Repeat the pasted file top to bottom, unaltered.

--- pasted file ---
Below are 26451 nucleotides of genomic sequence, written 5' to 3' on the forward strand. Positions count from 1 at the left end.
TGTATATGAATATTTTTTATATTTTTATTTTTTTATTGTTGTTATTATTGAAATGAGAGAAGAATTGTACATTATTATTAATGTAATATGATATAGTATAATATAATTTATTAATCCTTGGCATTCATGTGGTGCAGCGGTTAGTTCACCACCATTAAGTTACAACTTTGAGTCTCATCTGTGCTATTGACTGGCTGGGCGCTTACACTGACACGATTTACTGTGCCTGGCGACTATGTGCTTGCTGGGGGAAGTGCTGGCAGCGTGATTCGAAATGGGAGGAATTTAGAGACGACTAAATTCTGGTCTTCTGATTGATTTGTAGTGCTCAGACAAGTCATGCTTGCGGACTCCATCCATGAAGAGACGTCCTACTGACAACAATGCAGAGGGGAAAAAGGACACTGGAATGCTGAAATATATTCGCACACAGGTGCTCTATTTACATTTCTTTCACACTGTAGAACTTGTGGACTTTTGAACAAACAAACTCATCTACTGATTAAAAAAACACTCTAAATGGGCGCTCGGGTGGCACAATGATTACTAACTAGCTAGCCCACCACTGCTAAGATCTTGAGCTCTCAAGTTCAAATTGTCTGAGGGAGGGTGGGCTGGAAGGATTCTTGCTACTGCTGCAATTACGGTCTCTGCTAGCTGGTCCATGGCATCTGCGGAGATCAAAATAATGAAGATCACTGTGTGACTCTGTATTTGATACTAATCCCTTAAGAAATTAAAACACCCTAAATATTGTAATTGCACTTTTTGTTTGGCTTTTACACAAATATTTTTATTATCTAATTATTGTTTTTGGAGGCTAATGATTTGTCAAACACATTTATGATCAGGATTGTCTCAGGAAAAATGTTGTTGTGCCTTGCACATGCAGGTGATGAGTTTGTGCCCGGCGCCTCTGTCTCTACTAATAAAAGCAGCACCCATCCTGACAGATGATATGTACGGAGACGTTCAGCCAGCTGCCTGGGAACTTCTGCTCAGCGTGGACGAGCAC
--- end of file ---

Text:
Below are 26451 nucleotides of genomic sequence, written 5' to 3' on the forward strand. Positions count from 1 at the left end.
TGTATATGAATATTTTTTATATTTTTATTTTTTTATTGTTGTTATTATTGAAATGAGAGAAGAATTGTACATTATTATTAATGTAATATGATATAGTATAATATAATTTATTAATCCTTGGCATTCATGTGGTGCAGCGGTTAGTTCACCACCATTAAGTTACAACTTTGAGTCTCATCTGTGCTATTGACTGGCTGGGCGCTTACACTGACACGATTTACTGTGCCTGGCGACTATGTGCTTGCTGGGGGAAGTGCTGGCAGCGTGATTCGAAATGGGAGGAATTTAGAGACGACTAAATTCTGGTCTTCTGATTGATTTGTAGTGCTCAGACAAGTCATGCTTGCGGACTCCATCCATGAAGAGACGTCCTACTGACAACAATGCAGAGGGGAAAAAGGACACTGGAATGCTGAAATATATTCGCACACAGGTGCTCTATTTACATTTCTTTCACACTGTAGAACTTGTGGACTTTTGAACAAACAAACTCATCTACTGATTAAAAAAACACTCTAAATGGGCGCTCGGGTGGCACAATGATTACTAACTAGCTAGCCCACCACTGCTAAGATCTTGAGCTCTCAAGTTCAAATTGTCTGAGGGAGGGTGGGCTGGAAGGATTCTTGCTACTGCTGCAATTACGGTCTCTGCTAGCTGGTCCATGGCATCTGCGGAGATCAAAATAATGAAGATCACTGTGTGACTCTGTATTTGATACTAATCCCTTAAGAAATTAAAACACCCTAAATATTGTAATTGCACTTTTTGTTTGGCTTTTACACAAATATTTTTATTATCTAATTATTGTTTTTGGAGGCTAATGATTTGTCAAACACATTTATGATCAGGATTGTCTCAGGAAAAATGTTGTTGTGCCTTGCACATGCAGGTGATGAGTTTGTGCCCGGCGCCTCTGTCTCTACTAATAAAAGCAGCACCCATCCTGACAGATGATATGTACGGAGACGTTCAGCCAGCTGCCTGGGAACTTCTGCTCAGCGTGGACGAGCAC